This blog is having an
existential crisis

While I tinker with a new design, I’m also pondering how, what, and why I write here. I don’t know how long that will take, but you’re welcome to email me and see how things are progressing.

Stress-testing the
mind of Christ

Where a recovering ex-atheist rams the Bible into other worldviews to see what breaks (note: Scripture cannot be broken)

The Great Commission inevitably ends in all nations being Christian

If we are to make disciples of the nations, rather than in the nations; and if we are to pray that God’s kingdom come on earth, as in heaven; and if Jesus is actually, right now putting all of his enemies under his feet…then should we not expect the nations to eventually become disciples, and God’s kingdom to eventually come on earth, and Jesus to eventually put his enemies under his feet?

 8 minutes to read        2

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Baptism as a pledge of allegiance

Baptism is a public renouncement of one’s former enslavement to Satan and the other spiritual rulers of this present darkness, and a vow of fealty to the enthroned king, Jesus.

 6 minutes to read        5

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Thorny problems with the serpent being a talking snake

This surprisingly common YEC interpretation of Genesis 3 is problematic for at least seven reasons.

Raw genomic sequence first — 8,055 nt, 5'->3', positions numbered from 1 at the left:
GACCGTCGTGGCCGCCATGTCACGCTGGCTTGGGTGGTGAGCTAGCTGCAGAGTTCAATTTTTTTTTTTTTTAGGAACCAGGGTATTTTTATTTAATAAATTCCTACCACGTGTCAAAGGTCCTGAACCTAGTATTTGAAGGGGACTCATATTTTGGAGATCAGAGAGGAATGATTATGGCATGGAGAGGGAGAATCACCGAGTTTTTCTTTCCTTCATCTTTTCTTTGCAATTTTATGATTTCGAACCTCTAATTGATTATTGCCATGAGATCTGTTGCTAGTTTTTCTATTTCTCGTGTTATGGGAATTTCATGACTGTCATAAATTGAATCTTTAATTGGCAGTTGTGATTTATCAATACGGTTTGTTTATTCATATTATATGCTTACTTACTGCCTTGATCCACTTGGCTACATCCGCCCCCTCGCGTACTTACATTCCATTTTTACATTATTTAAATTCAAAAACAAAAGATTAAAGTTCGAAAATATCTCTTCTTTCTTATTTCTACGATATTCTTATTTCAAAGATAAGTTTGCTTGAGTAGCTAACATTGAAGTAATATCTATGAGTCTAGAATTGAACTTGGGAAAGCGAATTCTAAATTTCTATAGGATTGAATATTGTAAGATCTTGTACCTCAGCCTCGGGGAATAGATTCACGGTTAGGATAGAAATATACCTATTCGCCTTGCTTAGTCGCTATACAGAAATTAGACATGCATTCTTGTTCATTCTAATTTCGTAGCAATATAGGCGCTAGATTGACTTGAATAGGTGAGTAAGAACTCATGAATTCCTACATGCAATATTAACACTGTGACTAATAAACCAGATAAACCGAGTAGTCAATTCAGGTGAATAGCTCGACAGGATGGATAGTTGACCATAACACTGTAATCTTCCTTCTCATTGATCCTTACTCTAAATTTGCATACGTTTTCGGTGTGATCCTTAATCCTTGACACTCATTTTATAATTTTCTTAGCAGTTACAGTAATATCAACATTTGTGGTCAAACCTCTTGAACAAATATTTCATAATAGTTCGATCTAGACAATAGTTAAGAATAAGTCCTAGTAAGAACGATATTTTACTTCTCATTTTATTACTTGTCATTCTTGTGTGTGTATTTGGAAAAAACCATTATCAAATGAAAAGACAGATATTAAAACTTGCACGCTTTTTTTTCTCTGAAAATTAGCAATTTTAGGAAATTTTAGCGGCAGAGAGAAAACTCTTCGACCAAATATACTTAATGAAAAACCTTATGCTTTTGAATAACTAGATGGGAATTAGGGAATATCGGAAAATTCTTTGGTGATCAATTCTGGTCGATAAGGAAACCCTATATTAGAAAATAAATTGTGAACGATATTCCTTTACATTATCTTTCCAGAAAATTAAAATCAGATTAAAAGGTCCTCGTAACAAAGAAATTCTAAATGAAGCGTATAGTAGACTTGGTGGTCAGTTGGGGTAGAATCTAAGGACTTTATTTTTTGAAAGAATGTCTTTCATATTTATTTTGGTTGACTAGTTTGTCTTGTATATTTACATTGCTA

4 minutes to read        1

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Angels and ghosts

The common assumption that Matthew 18 and Acts 12 give us glimpses of guardian angels is probably mistaken. Rather, the term angel in these passages is referring to human spirits.

 7 minutes to read        4

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The gospel is inherently political

The fact that Jesus’ kingdom is not of this world does not imply that it is not on this world.

 3 minutes to read        1

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Presupposing freewill theism is the opposite of the Naked Bible method

Modern ideas about libertarian free will, conditioned by our culture and theological history, are completely foreign to the assumptions that ancient readers would have brought to the Bible.

 6 minutes to read        3

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Is lack of healing a failing of the church to exercise authority for their King?

In response to a reader’s question, I suggest a moderate path between taking kingdom theology to humanistic extremes that presume upon God’s authority, and swinging so far the other way that we refuse to represent his authority at all.

 4 minutes to read        1

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